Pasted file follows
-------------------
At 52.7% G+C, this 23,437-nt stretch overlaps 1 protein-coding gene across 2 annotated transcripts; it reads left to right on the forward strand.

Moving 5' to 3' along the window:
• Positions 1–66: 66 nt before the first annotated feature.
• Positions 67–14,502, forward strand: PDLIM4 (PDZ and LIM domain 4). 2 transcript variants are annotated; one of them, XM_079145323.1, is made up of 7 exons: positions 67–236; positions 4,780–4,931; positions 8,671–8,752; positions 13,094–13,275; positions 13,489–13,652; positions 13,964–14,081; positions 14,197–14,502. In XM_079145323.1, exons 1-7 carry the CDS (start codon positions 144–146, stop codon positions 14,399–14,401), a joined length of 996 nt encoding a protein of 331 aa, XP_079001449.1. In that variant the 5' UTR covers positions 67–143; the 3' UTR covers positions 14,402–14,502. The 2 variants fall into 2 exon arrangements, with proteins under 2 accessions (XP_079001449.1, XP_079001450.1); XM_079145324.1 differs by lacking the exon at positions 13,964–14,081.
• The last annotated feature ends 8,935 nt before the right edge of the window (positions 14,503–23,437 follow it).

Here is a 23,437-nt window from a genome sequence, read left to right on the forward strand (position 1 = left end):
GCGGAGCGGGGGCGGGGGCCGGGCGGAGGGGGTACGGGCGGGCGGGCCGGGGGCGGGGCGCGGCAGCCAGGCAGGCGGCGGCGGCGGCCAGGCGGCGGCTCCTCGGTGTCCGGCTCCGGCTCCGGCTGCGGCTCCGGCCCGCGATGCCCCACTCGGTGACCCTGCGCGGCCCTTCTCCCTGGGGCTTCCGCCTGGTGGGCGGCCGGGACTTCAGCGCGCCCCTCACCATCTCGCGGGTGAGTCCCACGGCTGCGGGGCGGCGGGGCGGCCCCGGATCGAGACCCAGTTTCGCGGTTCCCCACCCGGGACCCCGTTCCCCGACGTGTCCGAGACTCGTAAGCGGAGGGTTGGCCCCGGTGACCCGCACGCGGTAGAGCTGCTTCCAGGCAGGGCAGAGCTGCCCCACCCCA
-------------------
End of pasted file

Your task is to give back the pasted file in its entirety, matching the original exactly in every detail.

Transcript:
At 52.7% G+C, this 23,437-nt stretch overlaps 1 protein-coding gene across 2 annotated transcripts; it reads left to right on the forward strand.

Moving 5' to 3' along the window:
• Positions 1–66: 66 nt before the first annotated feature.
• Positions 67–14,502, forward strand: PDLIM4 (PDZ and LIM domain 4). 2 transcript variants are annotated; one of them, XM_079145323.1, is made up of 7 exons: positions 67–236; positions 4,780–4,931; positions 8,671–8,752; positions 13,094–13,275; positions 13,489–13,652; positions 13,964–14,081; positions 14,197–14,502. In XM_079145323.1, exons 1-7 carry the CDS (start codon positions 144–146, stop codon positions 14,399–14,401), a joined length of 996 nt encoding a protein of 331 aa, XP_079001449.1. In that variant the 5' UTR covers positions 67–143; the 3' UTR covers positions 14,402–14,502. The 2 variants fall into 2 exon arrangements, with proteins under 2 accessions (XP_079001449.1, XP_079001450.1); XM_079145324.1 differs by lacking the exon at positions 13,964–14,081.
• The last annotated feature ends 8,935 nt before the right edge of the window (positions 14,503–23,437 follow it).

Here is a 23,437-nt window from a genome sequence, read left to right on the forward strand (position 1 = left end):
GCGGAGCGGGGGCGGGGGCCGGGCGGAGGGGGTACGGGCGGGCGGGCCGGGGGCGGGGCGCGGCAGCCAGGCAGGCGGCGGCGGCGGCCAGGCGGCGGCTCCTCGGTGTCCGGCTCCGGCTCCGGCTGCGGCTCCGGCCCGCGATGCCCCACTCGGTGACCCTGCGCGGCCCTTCTCCCTGGGGCTTCCGCCTGGTGGGCGGCCGGGACTTCAGCGCGCCCCTCACCATCTCGCGGGTGAGTCCCACGGCTGCGGGGCGGCGGGGCGGCCCCGGATCGAGACCCAGTTTCGCGGTTCCCCACCCGGGACCCCGTTCCCCGACGTGTCCGAGACTCGTAAGCGGAGGGTTGGCCCCGGTGACCCGCACGCGGTAGAGCTGCTTCCAGGCAGGGCAGAGCTGCCCCACCCCA